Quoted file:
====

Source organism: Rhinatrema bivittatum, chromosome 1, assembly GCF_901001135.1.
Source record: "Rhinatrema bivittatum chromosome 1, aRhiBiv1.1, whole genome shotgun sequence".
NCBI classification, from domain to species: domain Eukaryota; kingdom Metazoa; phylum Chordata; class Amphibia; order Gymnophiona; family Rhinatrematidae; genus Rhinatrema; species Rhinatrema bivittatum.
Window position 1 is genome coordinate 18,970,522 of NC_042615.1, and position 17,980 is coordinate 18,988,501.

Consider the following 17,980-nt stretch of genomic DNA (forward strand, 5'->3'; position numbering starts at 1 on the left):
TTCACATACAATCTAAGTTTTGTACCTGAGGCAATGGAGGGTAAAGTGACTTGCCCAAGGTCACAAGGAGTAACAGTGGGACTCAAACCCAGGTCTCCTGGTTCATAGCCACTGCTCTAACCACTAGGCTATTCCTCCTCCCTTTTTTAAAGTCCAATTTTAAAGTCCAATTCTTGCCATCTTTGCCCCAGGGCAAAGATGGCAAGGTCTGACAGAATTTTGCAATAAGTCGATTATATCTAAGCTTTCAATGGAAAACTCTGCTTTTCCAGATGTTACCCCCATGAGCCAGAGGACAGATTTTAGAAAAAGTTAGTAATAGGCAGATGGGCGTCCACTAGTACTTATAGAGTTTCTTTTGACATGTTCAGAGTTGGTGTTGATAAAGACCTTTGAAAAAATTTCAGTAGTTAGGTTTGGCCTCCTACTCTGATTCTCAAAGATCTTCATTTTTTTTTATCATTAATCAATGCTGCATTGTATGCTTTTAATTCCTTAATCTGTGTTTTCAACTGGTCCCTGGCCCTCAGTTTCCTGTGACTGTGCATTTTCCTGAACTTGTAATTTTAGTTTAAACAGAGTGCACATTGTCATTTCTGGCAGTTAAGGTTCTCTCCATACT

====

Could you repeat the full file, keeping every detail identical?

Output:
Source organism: Rhinatrema bivittatum, chromosome 1, assembly GCF_901001135.1.
Source record: "Rhinatrema bivittatum chromosome 1, aRhiBiv1.1, whole genome shotgun sequence".
NCBI classification, from domain to species: domain Eukaryota; kingdom Metazoa; phylum Chordata; class Amphibia; order Gymnophiona; family Rhinatrematidae; genus Rhinatrema; species Rhinatrema bivittatum.
Window position 1 is genome coordinate 18,970,522 of NC_042615.1, and position 17,980 is coordinate 18,988,501.

Consider the following 17,980-nt stretch of genomic DNA (forward strand, 5'->3'; position numbering starts at 1 on the left):
TTCACATACAATCTAAGTTTTGTACCTGAGGCAATGGAGGGTAAAGTGACTTGCCCAAGGTCACAAGGAGTAACAGTGGGACTCAAACCCAGGTCTCCTGGTTCATAGCCACTGCTCTAACCACTAGGCTATTCCTCCTCCCTTTTTTAAAGTCCAATTTTAAAGTCCAATTCTTGCCATCTTTGCCCCAGGGCAAAGATGGCAAGGTCTGACAGAATTTTGCAATAAGTCGATTATATCTAAGCTTTCAATGGAAAACTCTGCTTTTCCAGATGTTACCCCCATGAGCCAGAGGACAGATTTTAGAAAAAGTTAGTAATAGGCAGATGGGCGTCCACTAGTACTTATAGAGTTTCTTTTGACATGTTCAGAGTTGGTGTTGATAAAGACCTTTGAAAAAATTTCAGTAGTTAGGTTTGGCCTCCTACTCTGATTCTCAAAGATCTTCATTTTTTTTTATCATTAATCAATGCTGCATTGTATGCTTTTAATTCCTTAATCTGTGTTTTCAACTGGTCCCTGGCCCTCAGTTTCCTGTGACTGTGCATTTTCCTGAACTTGTAATTTTAGTTTAAACAGAGTGCACATTGTCATTTCTGGCAGTTAAGGTTCTCTCCATACT